New ink-based method offers best recipe yet for thermoelectric devices

New ink-based method offers best recipe yet for thermoelectric devices

Power plants, factories, car engines—everything that consumes energy produces heat, much of which is wasted. Thermoelectric devices could capture this wasted heat and convert it into electricity, but their production has been prohibitively costly and complex.

Yanliang Zhang, the Advanced Materials and Manufacturing Collegiate Professor of Aerospace and Mechanical Engineering at the University of Notre Dame, and colleagues from a multi-institutional team have devised an ink-based manufacturing method making feasible the large-scale and cost-effective manufacturing of highly efficient thermoelectric devices.

Their finding were recently published in Energy & Environmental Science.

“Using our novel ink recipe and processing technique, we’ve been able to produce a material that’s more efficient in converting waste heat into power than any previous ink-produced device,” Zhang said. “With this method, we can make devices in a broad range of sizes—a film a few microns thick or a device big enough to collect waste heat from a power plant.”

To convert heat into electric power, thermoelectric devices require a hot side and a cold side. Electric current should flow easily through the material, but heat should not, since that would eliminate the temperature gradient needed for the device to function efficiently.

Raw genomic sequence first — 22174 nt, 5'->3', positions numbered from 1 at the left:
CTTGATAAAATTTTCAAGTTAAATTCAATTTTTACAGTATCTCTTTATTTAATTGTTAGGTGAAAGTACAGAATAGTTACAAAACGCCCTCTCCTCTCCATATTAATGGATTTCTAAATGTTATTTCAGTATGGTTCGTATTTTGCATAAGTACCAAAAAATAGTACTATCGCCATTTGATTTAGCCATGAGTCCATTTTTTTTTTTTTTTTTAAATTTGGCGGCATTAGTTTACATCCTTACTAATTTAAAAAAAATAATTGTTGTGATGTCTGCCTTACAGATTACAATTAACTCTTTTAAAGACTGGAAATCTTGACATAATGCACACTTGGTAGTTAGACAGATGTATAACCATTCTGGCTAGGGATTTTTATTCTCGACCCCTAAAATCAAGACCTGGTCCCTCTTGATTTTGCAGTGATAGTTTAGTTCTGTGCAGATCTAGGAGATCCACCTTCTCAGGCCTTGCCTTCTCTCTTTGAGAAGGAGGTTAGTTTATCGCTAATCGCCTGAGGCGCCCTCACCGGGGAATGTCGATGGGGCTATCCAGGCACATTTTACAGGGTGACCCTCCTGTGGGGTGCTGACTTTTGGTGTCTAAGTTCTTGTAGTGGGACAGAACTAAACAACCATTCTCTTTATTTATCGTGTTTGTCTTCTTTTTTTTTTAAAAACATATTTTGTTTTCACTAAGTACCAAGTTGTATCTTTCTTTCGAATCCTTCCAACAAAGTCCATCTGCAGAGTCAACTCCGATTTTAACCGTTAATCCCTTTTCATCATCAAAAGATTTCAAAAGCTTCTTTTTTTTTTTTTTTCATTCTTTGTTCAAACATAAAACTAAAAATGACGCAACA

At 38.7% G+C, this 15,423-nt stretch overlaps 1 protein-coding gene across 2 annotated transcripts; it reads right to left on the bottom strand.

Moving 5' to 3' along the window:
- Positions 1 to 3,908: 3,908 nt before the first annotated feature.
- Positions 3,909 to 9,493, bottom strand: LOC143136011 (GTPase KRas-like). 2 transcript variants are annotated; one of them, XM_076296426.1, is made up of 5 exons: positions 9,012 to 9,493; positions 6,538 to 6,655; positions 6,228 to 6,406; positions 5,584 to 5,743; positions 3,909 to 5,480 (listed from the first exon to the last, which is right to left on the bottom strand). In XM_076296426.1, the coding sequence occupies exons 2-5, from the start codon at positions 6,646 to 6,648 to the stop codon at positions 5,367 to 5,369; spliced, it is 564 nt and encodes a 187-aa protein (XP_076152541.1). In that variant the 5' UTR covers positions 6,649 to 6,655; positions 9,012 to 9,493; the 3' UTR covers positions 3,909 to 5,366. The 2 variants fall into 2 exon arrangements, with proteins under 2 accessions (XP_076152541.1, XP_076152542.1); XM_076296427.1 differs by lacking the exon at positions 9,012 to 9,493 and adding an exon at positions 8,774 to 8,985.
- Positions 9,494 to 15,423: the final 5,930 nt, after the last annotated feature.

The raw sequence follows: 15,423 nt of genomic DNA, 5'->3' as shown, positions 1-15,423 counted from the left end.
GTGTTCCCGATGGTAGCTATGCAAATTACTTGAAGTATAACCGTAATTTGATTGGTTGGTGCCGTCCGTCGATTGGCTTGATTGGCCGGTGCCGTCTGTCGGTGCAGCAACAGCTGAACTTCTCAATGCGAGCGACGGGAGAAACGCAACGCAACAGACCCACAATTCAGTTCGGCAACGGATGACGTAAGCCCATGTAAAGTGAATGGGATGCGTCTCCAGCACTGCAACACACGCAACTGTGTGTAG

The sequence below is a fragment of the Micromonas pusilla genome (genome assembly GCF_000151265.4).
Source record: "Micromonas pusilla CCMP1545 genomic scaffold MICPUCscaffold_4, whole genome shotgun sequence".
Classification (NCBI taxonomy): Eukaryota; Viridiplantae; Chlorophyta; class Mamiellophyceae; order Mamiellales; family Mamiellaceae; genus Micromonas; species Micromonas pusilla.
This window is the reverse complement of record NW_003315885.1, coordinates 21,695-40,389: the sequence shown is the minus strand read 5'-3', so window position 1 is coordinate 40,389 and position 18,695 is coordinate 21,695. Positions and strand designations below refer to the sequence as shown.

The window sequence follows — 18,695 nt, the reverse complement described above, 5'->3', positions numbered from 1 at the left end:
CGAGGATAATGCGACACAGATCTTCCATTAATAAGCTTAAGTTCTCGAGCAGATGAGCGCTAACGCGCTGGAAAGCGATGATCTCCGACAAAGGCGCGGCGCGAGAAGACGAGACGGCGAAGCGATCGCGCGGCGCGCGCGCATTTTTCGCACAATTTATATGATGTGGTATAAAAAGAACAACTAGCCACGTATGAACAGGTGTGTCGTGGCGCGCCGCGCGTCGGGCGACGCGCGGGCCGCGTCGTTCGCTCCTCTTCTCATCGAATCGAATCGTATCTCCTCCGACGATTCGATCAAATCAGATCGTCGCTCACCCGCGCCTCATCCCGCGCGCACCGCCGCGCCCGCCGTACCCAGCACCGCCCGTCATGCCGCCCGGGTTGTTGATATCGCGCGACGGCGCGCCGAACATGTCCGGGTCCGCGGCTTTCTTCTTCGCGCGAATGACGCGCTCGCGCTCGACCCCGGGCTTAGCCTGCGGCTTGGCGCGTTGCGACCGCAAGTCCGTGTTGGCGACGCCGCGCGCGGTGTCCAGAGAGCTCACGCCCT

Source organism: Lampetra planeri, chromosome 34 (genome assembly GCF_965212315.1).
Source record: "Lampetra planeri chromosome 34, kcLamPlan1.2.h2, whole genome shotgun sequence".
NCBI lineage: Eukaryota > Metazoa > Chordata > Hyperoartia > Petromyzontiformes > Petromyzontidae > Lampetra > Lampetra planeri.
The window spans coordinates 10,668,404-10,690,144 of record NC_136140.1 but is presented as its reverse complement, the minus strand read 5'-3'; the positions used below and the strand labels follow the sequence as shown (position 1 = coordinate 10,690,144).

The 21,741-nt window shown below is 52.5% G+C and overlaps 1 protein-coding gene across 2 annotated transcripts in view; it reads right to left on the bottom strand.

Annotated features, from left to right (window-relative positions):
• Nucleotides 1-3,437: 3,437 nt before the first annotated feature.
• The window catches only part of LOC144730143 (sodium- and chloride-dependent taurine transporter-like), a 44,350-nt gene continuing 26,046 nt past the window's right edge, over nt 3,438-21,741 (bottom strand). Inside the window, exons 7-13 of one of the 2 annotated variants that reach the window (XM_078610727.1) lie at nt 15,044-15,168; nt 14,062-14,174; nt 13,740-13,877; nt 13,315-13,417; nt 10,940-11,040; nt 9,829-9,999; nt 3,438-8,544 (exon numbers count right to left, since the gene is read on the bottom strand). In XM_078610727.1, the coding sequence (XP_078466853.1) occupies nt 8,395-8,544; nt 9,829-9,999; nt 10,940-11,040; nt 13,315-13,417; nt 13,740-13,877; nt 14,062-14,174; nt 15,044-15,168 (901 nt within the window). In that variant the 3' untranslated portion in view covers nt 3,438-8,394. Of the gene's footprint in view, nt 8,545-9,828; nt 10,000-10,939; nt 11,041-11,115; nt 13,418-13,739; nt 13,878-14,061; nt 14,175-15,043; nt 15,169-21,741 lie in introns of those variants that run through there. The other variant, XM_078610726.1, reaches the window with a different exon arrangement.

Materials with these unique properties were previously produced, Zhang said, by labor- and energy-intensive processes that lacked uniformity and scalability.

The team’s ink “recipe” mixes thermoelectric particles with a solvent plus tellurium, an additive that reduces defects in the material and helps compact and solidify the resulting composite. The team’s ink-based production technique also gave them more control over the material’s microstructure and final 3D geometry compared with previous methods.

Thermoelectric devices can also be used for emission- and refrigerant-free cooling, if electric power is provided.

“We believe our findings hold great promise for waste heat recovery, energy efficiency improvements, CO2 emission reduction, and environmentally friendly solid-state cooling and refrigeration,” Zhang said.

More information:
Ali Newaz Mohammad Tanvir et al, High-performance thermoelectric composites via scalable and low-cost ink processing, Energy & Environmental Science (2024). DOI: 10.1039/D4EE00866A

Provided by
University of Notre Dame

New ink-based method offers best recipe yet for thermoelectric devices (2024, July 2)

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